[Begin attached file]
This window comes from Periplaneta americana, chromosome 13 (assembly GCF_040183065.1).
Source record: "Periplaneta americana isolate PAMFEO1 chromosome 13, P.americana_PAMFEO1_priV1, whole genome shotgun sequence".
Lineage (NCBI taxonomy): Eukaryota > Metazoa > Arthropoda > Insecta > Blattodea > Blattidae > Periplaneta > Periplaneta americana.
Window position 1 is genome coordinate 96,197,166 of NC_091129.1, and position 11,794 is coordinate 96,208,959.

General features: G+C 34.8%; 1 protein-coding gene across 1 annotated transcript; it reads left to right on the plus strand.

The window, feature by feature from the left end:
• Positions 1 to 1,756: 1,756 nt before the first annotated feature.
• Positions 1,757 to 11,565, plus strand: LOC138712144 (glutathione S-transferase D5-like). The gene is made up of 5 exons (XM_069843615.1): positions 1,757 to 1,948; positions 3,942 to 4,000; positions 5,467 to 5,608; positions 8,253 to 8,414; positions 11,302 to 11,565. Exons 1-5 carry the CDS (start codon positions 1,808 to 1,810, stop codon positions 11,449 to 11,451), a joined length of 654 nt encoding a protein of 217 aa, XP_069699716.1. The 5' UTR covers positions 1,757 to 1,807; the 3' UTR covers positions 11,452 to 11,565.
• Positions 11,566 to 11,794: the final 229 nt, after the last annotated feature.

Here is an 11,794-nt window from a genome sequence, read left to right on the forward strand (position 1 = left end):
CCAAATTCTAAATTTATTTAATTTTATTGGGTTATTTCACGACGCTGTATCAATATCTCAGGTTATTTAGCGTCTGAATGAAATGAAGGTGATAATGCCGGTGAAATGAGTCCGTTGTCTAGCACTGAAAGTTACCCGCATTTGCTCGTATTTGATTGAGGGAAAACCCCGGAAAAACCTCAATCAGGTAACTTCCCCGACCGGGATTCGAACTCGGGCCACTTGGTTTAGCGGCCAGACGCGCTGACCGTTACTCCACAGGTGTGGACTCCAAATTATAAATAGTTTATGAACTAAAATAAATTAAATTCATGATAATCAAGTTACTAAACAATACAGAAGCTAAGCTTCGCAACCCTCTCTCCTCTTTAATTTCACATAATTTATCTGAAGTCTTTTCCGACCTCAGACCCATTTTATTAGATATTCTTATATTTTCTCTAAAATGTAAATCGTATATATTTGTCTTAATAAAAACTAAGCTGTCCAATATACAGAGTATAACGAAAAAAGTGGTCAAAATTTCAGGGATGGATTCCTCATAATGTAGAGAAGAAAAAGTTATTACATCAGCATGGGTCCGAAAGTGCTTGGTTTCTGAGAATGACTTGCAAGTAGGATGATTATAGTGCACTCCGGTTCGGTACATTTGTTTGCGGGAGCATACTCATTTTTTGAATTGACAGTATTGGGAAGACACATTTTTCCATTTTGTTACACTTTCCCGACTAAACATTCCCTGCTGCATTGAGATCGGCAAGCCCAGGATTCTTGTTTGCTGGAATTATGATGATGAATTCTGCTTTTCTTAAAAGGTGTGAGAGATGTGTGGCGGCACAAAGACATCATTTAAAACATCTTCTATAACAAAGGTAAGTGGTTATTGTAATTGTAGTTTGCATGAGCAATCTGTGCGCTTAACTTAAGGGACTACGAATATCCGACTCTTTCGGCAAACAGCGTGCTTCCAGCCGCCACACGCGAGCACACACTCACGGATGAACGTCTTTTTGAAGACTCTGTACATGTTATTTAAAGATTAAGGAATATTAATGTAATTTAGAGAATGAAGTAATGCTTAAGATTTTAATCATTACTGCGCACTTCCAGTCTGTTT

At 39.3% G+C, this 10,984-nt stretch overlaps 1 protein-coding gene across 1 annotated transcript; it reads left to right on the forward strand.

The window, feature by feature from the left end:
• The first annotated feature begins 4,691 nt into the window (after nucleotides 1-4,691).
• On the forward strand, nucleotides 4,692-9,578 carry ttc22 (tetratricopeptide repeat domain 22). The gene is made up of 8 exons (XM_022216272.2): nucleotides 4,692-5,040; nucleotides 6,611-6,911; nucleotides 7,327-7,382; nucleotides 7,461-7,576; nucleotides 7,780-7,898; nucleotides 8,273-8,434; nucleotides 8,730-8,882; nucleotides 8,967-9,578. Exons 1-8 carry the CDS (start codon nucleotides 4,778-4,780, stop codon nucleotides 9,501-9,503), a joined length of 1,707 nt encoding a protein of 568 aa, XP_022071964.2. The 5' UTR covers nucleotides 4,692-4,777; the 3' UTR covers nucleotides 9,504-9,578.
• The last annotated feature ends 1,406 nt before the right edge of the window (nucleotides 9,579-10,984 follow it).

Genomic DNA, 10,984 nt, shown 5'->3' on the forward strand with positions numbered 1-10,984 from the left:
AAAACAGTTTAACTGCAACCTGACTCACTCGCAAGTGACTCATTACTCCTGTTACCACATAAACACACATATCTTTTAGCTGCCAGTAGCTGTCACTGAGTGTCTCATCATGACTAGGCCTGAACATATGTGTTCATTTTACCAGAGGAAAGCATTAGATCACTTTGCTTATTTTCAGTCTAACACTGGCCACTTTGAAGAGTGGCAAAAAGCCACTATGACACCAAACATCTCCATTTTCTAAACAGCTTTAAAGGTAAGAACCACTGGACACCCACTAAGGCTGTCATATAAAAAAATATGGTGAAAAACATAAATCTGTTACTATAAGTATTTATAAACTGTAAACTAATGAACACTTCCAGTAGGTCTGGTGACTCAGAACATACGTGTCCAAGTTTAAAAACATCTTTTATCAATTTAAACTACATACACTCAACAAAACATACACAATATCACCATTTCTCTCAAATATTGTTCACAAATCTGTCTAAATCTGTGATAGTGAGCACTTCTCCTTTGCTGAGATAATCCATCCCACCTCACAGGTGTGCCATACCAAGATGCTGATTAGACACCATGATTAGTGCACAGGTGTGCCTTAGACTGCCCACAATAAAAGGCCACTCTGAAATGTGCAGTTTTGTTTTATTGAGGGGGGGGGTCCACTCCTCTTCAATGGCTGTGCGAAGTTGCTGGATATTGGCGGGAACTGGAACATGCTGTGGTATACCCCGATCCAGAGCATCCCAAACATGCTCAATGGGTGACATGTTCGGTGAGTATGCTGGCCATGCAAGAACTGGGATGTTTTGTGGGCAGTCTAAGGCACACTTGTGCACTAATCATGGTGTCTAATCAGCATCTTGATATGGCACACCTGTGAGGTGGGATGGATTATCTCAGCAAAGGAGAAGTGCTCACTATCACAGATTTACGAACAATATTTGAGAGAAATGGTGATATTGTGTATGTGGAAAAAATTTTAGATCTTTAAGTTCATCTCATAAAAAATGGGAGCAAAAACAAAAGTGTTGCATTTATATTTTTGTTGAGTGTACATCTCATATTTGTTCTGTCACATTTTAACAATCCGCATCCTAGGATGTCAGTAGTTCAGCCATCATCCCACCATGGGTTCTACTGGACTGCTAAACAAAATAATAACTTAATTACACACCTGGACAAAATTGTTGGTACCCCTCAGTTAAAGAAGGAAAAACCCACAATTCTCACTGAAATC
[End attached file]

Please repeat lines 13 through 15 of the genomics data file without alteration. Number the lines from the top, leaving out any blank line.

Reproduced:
The window, feature by feature from the left end:
• The first annotated feature begins 4,691 nt into the window (after nucleotides 1-4,691).
• On the forward strand, nucleotides 4,692-9,578 carry ttc22 (tetratricopeptide repeat domain 22). The gene is made up of 8 exons (XM_022216272.2): nucleotides 4,692-5,040; nucleotides 6,611-6,911; nucleotides 7,327-7,382; nucleotides 7,461-7,576; nucleotides 7,780-7,898; nucleotides 8,273-8,434; nucleotides 8,730-8,882; nucleotides 8,967-9,578. Exons 1-8 carry the CDS (start codon nucleotides 4,778-4,780, stop codon nucleotides 9,501-9,503), a joined length of 1,707 nt encoding a protein of 568 aa, XP_022071964.2. The 5' UTR covers nucleotides 4,692-4,777; the 3' UTR covers nucleotides 9,504-9,578.